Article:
Manila City Mayor Isko Moreno Domagoso on Tuesday urged the Inter-Agency Task Force Against COVID-19 to file cases against officials of the Department of Environment and Natural Resources for opening the dolomite beach in Manila Bay to the public without informing the city government.
The Palace, for its part, said it is up to the Department of the Interior and Local Government (DILG) if cases would be filed against Environment officials responsible for the crowding of the beach.
Moreno said the decision to reopen the dolomite beach was made without proper coordination with the Manila city government.
"They opened it, but we were not informed,” Moreno said in an interview on ANC’s Headstart.
Crowds flocking to the beach Sunday could have been a “super spreader” event, he said.
“They are the ones who enforce, but they are also the ones who violate [the rules],” Moreno said, even as he lamented the lack of physical distancing and the presence of children below 12 years old in the area.
"If they cannot implement it within their offices, then there is no point implementing it to the public,” he added.
Moreno pointed out that the DENR is in control of the area because of its continuous efforts to develop the beachfront.
“In fact, they have a gate so you can enter the dolomite beach area.
But due diligence must be observed especially in this situation wherein it can be a super spreader,” Moreno said.
Since the Manila Bay Coordinating Office, an agency under the administrative supervision of the Environment Secretary Roy Cimatu, reopened the dolomite beach on Oct. 17, thousands of people have flocked to the area, with an estimated 8,000 crowding the beach on reopening day, to about 65,000 on Sunday—including young children.
The DENR later on banned children below 12 years of age from entering the dolomite beach, saying it was "overwhelmed by the enthusiasm and interest of the public" in the ersatz white sand beach.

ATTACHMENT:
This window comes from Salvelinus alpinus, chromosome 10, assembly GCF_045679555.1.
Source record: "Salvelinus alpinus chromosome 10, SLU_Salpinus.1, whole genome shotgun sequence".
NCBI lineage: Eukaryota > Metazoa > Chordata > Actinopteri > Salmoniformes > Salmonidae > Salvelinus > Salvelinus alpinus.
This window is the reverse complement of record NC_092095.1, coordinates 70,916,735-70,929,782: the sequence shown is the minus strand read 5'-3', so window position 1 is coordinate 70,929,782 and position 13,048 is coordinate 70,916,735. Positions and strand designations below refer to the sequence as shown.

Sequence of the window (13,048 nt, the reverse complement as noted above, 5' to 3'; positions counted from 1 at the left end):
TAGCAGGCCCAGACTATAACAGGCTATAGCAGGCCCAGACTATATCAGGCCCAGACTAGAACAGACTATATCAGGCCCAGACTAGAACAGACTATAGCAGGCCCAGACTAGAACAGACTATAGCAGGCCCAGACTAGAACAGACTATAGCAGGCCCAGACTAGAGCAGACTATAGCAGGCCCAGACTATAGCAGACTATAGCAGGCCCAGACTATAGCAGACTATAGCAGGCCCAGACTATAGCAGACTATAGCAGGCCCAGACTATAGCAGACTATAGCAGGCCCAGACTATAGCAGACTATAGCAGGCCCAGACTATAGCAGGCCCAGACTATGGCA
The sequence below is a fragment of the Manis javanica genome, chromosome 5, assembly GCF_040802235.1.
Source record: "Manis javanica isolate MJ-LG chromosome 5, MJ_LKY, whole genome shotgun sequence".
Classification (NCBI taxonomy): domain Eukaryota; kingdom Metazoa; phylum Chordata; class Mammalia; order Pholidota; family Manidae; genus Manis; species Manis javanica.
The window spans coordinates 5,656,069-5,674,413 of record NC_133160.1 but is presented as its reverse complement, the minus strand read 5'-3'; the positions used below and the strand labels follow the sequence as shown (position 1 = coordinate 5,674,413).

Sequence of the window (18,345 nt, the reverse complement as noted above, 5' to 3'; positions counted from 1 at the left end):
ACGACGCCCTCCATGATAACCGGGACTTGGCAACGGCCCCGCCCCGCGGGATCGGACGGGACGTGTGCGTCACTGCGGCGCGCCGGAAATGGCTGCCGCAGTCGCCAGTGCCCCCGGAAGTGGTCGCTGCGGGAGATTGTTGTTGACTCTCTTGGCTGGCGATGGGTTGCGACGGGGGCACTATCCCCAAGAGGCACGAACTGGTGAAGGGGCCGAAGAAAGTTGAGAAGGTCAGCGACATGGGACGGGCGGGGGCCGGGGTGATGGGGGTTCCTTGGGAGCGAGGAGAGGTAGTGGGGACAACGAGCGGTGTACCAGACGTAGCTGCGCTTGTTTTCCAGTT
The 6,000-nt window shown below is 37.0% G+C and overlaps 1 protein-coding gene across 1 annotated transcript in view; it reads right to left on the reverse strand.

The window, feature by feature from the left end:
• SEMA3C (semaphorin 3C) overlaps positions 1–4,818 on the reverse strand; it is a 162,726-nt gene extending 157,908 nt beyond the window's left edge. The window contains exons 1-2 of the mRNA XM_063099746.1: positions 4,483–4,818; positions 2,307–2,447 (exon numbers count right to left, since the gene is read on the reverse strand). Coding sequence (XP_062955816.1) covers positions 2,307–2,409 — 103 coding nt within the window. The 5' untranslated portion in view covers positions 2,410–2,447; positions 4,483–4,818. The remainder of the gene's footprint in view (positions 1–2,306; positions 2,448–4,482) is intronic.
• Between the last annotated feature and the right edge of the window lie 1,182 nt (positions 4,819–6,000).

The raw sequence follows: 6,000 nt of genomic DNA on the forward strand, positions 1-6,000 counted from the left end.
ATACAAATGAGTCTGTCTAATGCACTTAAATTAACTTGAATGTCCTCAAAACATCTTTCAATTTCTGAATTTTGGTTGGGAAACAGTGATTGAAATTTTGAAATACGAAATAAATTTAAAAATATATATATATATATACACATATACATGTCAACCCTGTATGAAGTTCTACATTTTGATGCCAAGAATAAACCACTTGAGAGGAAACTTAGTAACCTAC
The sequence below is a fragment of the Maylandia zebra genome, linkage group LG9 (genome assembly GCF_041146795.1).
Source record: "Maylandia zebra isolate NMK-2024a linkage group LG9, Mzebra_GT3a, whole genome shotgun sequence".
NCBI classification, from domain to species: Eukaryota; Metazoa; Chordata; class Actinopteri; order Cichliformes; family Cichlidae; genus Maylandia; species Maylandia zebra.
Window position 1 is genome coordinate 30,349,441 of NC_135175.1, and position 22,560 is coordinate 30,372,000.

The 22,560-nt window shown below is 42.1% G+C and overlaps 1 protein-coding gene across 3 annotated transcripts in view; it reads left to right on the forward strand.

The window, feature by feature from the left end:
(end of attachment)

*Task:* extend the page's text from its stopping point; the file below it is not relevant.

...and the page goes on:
Moreno said that if the national government, particularly the IATF of which the DENR is a member, is serious in implementing COVID-19 protocols, then it must abide by the same rules it has set.
On Monday, the Department of Health raised alarm over the failure of visitors, which include children, to observe the existing health protocols amid the prevailing COVID-19 pandemic.
The overcrowding also prompted the DENR to prohibit children aged 12 and below from visiting the dolomite beach.
Presidential spokesman Harry Roque also advised parents or guardians to avoid bringing children to crowded places.
“As a general rule, unvaccinated children must stay home. But there’s an exception. They can go out to exercise and visit open areas because that’s good for their mental health. Perhaps, we have to emphasize that they have to avoid sites like this [dolomite beach]),” he said.
Roque, nevertheless, said the reopening of Manila Bay dolomite beach was meant to promote positive mental health amid the COVID-19 pandemic.
In an online briefing, Environment Undersecretary Jonas Leones admitted that there was a failure on their part to control the crowd when thousands of people flocked to the dolomite beach on Sunday.
Undersecretary Benny Antiporda, however, said they were quick enough to order visitors to enter by batches to decongest the area.
Leones declined to comment on Domagoso's remarks calling for cases to be filed against the DENR officials.
Meanwhile, Senator Nancy Binay suggested closing down the beach until the DENR can come out with regulations for the area.
While frontline workers were doing all they could to stop the spread of COVID-19, there were those who organized events or offered “unnecessary attractions.”
The DENR, she said, failed to manage the crowds which can result in rapid community transmission of COVID-19.